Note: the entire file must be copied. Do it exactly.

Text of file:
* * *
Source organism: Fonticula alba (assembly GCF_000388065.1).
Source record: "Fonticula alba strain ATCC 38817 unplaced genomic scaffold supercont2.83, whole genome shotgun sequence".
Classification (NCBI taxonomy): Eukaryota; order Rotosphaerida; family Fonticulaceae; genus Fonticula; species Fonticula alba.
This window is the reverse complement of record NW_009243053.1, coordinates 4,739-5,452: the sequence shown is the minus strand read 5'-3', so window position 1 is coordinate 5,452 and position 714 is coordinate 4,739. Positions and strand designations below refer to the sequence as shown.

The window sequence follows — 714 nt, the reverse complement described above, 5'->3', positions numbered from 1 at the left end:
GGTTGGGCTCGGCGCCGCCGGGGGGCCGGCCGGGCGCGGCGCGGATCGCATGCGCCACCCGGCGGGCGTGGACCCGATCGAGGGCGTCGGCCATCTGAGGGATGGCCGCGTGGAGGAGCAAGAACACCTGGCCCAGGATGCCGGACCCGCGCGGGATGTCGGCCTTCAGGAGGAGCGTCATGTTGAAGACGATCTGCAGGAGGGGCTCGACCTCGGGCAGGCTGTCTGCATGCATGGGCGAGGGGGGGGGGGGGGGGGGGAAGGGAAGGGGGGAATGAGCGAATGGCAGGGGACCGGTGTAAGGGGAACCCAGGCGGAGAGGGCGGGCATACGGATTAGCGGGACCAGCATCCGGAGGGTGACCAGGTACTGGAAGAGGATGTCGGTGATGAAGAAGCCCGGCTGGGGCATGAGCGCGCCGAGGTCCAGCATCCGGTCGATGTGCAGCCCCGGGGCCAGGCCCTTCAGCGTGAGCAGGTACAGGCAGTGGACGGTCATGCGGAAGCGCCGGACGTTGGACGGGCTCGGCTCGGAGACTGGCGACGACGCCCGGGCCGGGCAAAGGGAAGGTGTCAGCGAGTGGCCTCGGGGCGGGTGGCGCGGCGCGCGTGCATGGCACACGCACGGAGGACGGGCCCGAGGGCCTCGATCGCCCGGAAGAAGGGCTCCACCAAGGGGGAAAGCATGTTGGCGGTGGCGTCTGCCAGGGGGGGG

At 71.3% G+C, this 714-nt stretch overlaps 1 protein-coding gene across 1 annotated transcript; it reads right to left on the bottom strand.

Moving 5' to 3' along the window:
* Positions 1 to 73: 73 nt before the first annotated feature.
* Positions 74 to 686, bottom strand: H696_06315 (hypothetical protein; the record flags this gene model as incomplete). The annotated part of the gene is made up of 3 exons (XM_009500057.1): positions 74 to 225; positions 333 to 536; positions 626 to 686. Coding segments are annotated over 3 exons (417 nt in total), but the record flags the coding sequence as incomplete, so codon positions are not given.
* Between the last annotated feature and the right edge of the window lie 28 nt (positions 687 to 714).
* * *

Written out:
Source organism: Fonticula alba (assembly GCF_000388065.1).
Source record: "Fonticula alba strain ATCC 38817 unplaced genomic scaffold supercont2.83, whole genome shotgun sequence".
Classification (NCBI taxonomy): Eukaryota; order Rotosphaerida; family Fonticulaceae; genus Fonticula; species Fonticula alba.
This window is the reverse complement of record NW_009243053.1, coordinates 4,739-5,452: the sequence shown is the minus strand read 5'-3', so window position 1 is coordinate 5,452 and position 714 is coordinate 4,739. Positions and strand designations below refer to the sequence as shown.

The window sequence follows — 714 nt, the reverse complement described above, 5'->3', positions numbered from 1 at the left end:
GGTTGGGCTCGGCGCCGCCGGGGGGCCGGCCGGGCGCGGCGCGGATCGCATGCGCCACCCGGCGGGCGTGGACCCGATCGAGGGCGTCGGCCATCTGAGGGATGGCCGCGTGGAGGAGCAAGAACACCTGGCCCAGGATGCCGGACCCGCGCGGGATGTCGGCCTTCAGGAGGAGCGTCATGTTGAAGACGATCTGCAGGAGGGGCTCGACCTCGGGCAGGCTGTCTGCATGCATGGGCGAGGGGGGGGGGGGGGGGGGGAAGGGAAGGGGGGAATGAGCGAATGGCAGGGGACCGGTGTAAGGGGAACCCAGGCGGAGAGGGCGGGCATACGGATTAGCGGGACCAGCATCCGGAGGGTGACCAGGTACTGGAAGAGGATGTCGGTGATGAAGAAGCCCGGCTGGGGCATGAGCGCGCCGAGGTCCAGCATCCGGTCGATGTGCAGCCCCGGGGCCAGGCCCTTCAGCGTGAGCAGGTACAGGCAGTGGACGGTCATGCGGAAGCGCCGGACGTTGGACGGGCTCGGCTCGGAGACTGGCGACGACGCCCGGGCCGGGCAAAGGGAAGGTGTCAGCGAGTGGCCTCGGGGCGGGTGGCGCGGCGCGCGTGCATGGCACACGCACGGAGGACGGGCCCGAGGGCCTCGATCGCCCGGAAGAAGGGCTCCACCAAGGGGGAAAGCATGTTGGCGGTGGCGTCTGCCAGGGGGGGG

At 71.3% G+C, this 714-nt stretch overlaps 1 protein-coding gene across 1 annotated transcript; it reads right to left on the bottom strand.

Moving 5' to 3' along the window:
* Positions 1 to 73: 73 nt before the first annotated feature.
* Positions 74 to 686, bottom strand: H696_06315 (hypothetical protein; the record flags this gene model as incomplete). The annotated part of the gene is made up of 3 exons (XM_009500057.1): positions 74 to 225; positions 333 to 536; positions 626 to 686. Coding segments are annotated over 3 exons (417 nt in total), but the record flags the coding sequence as incomplete, so codon positions are not given.
* Between the last annotated feature and the right edge of the window lie 28 nt (positions 687 to 714).